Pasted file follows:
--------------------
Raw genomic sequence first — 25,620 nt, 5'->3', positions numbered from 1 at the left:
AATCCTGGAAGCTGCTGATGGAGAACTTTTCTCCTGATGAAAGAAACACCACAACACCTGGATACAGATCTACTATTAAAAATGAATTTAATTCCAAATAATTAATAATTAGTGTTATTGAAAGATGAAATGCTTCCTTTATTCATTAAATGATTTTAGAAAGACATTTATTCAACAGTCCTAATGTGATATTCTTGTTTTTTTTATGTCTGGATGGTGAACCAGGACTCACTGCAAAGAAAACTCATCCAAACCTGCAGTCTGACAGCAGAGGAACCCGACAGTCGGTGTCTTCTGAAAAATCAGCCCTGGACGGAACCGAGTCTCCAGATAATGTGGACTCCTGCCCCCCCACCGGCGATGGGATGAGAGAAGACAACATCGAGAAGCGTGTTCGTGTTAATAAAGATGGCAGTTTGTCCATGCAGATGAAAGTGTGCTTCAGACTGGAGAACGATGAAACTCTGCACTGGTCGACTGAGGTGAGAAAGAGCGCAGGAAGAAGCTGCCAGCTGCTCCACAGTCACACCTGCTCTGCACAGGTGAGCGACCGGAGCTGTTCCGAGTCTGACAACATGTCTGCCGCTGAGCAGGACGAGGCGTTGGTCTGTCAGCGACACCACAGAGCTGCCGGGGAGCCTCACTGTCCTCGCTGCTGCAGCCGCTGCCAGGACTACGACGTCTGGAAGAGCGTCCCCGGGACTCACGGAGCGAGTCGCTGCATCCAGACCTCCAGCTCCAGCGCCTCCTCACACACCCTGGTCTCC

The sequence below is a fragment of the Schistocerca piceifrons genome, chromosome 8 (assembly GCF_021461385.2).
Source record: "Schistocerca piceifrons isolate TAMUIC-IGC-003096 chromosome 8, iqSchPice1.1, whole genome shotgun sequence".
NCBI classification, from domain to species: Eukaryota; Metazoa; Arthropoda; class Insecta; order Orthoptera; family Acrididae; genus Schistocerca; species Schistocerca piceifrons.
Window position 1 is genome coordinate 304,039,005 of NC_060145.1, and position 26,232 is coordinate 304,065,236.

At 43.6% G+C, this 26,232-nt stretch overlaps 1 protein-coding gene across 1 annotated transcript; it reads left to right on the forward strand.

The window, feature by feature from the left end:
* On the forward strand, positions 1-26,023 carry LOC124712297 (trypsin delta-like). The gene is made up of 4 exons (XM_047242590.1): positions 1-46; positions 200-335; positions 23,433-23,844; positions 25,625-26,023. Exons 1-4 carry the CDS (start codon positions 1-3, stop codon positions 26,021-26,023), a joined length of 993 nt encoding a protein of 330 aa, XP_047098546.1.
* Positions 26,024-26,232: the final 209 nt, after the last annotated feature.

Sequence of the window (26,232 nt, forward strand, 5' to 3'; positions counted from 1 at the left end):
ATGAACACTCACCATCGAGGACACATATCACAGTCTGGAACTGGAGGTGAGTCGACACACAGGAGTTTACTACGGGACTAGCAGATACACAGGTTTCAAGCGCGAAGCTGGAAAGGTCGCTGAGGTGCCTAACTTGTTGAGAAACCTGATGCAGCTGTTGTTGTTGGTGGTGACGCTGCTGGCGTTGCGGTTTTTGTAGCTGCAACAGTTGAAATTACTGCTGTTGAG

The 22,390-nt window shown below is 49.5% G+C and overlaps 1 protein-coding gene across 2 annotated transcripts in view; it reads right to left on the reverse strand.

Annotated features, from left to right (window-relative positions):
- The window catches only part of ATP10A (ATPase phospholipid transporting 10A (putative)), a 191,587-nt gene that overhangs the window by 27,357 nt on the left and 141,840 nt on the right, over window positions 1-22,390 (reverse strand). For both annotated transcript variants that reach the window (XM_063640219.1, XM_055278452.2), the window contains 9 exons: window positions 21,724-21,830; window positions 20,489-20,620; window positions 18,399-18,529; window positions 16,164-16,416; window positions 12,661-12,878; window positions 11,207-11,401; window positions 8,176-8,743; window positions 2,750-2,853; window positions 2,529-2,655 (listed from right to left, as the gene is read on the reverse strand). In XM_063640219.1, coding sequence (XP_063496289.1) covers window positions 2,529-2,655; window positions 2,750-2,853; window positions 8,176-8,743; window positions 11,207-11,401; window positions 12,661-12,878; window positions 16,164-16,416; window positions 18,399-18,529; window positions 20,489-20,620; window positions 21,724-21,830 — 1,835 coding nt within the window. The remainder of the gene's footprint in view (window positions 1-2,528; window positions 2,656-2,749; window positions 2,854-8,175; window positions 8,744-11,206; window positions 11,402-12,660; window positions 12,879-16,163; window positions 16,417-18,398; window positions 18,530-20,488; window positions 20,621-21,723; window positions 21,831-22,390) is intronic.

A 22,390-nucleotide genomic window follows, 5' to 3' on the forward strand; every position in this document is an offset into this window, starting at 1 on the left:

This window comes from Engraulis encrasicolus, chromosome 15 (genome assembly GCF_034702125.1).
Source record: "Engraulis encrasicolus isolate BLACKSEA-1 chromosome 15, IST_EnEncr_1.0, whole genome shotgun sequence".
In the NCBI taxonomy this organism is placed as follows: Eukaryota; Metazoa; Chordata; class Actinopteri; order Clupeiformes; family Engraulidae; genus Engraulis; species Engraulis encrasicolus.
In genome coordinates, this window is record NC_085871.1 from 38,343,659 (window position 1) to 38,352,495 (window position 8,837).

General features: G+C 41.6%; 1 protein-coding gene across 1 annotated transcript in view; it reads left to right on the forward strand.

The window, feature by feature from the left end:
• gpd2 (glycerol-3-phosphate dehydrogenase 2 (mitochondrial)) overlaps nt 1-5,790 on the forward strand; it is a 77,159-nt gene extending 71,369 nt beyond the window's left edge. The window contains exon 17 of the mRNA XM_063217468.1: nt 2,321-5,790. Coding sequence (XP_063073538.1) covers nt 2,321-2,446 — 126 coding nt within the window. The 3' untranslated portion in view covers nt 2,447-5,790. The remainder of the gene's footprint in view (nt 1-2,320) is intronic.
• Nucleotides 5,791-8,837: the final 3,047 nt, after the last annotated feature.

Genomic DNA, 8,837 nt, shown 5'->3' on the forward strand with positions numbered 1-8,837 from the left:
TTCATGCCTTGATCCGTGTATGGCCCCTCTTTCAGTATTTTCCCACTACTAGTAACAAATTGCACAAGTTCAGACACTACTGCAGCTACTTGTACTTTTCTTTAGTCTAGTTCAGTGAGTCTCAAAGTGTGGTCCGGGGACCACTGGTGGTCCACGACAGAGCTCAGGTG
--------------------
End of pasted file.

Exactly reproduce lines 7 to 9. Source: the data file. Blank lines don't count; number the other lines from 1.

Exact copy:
At 43.6% G+C, this 26,232-nt stretch overlaps 1 protein-coding gene across 1 annotated transcript; it reads left to right on the forward strand.

The window, feature by feature from the left end:
* On the forward strand, positions 1-26,023 carry LOC124712297 (trypsin delta-like). The gene is made up of 4 exons (XM_047242590.1): positions 1-46; positions 200-335; positions 23,433-23,844; positions 25,625-26,023. Exons 1-4 carry the CDS (start codon positions 1-3, stop codon positions 26,021-26,023), a joined length of 993 nt encoding a protein of 330 aa, XP_047098546.1.